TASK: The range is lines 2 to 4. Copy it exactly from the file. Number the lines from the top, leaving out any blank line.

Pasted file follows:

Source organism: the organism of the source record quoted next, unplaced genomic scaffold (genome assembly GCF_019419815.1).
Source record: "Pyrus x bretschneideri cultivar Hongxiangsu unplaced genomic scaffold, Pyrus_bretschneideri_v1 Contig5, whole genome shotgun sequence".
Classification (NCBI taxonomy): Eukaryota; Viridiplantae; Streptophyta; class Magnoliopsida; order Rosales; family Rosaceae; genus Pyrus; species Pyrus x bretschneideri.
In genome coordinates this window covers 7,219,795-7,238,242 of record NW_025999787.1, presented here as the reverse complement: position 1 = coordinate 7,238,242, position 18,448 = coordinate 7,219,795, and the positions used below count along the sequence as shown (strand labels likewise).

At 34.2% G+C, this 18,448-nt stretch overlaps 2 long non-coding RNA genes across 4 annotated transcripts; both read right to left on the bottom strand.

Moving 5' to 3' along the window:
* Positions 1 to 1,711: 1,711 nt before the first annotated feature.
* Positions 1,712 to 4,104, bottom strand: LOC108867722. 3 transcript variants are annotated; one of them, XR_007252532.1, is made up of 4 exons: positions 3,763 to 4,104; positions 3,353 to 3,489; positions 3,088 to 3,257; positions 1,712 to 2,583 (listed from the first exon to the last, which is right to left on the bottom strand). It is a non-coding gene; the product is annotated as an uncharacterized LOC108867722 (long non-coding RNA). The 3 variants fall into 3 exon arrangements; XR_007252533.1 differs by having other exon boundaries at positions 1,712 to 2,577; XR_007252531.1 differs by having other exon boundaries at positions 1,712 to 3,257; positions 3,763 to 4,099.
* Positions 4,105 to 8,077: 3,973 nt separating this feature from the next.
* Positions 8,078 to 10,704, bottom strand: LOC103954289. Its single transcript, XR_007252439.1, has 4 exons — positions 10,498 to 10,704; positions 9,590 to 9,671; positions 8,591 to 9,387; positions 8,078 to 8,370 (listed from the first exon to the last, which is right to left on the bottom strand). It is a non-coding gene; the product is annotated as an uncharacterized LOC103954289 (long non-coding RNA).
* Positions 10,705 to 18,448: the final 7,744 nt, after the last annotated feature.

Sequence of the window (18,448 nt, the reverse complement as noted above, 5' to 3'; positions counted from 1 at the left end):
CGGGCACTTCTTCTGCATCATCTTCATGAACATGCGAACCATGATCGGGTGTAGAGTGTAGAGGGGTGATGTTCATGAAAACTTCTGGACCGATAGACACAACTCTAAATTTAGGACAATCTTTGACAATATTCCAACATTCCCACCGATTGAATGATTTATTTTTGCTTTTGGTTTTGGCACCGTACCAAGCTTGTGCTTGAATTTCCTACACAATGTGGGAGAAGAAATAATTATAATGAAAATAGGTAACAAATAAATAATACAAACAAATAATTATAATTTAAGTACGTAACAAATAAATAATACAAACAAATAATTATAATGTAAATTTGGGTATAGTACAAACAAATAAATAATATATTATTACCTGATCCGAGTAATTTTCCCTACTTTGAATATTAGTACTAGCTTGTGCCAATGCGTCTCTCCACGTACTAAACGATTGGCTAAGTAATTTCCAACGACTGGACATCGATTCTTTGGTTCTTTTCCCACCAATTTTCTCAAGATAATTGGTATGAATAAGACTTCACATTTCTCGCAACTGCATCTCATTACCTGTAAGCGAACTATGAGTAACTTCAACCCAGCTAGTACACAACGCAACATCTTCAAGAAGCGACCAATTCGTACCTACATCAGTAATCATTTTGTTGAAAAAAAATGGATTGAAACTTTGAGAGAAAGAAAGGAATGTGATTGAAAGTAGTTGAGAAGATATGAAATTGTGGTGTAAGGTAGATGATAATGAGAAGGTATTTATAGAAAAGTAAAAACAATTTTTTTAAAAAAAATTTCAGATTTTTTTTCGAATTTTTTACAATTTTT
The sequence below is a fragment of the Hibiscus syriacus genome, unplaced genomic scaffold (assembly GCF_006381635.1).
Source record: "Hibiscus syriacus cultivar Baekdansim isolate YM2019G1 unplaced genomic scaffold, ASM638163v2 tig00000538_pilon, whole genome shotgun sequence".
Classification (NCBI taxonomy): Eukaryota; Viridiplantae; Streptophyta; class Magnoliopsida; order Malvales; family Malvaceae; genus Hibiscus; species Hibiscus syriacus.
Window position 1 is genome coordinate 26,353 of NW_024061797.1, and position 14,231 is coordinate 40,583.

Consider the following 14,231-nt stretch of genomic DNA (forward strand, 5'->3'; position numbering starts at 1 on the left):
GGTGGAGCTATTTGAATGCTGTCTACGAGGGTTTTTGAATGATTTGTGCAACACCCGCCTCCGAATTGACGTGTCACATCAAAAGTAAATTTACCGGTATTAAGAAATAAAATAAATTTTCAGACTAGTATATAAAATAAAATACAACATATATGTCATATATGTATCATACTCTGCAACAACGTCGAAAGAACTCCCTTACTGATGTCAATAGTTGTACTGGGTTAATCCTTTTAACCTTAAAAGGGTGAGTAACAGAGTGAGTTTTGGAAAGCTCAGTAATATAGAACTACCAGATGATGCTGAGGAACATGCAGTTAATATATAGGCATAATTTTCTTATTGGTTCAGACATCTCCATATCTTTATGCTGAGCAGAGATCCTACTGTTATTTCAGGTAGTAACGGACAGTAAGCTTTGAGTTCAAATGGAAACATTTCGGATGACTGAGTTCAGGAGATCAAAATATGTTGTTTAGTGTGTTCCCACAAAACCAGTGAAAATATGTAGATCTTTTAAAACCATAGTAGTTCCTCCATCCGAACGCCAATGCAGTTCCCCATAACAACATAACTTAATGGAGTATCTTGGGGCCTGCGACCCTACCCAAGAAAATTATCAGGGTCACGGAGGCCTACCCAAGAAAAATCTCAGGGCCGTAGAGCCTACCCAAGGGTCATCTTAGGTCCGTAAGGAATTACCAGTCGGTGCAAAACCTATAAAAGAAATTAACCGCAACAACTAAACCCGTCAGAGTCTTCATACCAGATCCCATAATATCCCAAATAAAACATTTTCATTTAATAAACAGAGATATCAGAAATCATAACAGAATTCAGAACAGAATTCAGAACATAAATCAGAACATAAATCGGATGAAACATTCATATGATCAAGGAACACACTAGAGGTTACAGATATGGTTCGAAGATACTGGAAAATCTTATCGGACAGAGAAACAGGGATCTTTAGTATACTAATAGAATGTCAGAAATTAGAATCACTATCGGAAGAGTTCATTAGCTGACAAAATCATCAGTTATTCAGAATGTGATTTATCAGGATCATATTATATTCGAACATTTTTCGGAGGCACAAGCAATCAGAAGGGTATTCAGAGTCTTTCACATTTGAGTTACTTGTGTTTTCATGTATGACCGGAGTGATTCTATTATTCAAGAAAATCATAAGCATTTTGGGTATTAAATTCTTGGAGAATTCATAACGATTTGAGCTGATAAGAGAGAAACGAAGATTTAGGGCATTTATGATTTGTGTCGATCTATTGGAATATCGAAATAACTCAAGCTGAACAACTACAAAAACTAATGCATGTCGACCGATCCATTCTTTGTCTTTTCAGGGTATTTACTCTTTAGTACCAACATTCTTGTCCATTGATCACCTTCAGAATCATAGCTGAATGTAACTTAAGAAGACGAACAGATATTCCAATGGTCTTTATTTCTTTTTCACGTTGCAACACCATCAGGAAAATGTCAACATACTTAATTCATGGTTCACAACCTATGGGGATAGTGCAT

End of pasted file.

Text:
Source record: "Pyrus x bretschneideri cultivar Hongxiangsu unplaced genomic scaffold, Pyrus_bretschneideri_v1 Contig5, whole genome shotgun sequence".
Classification (NCBI taxonomy): Eukaryota; Viridiplantae; Streptophyta; class Magnoliopsida; order Rosales; family Rosaceae; genus Pyrus; species Pyrus x bretschneideri.
In genome coordinates this window covers 7,219,795-7,238,242 of record NW_025999787.1, presented here as the reverse complement: position 1 = coordinate 7,238,242, position 18,448 = coordinate 7,219,795, and the positions used below count along the sequence as shown (strand labels likewise).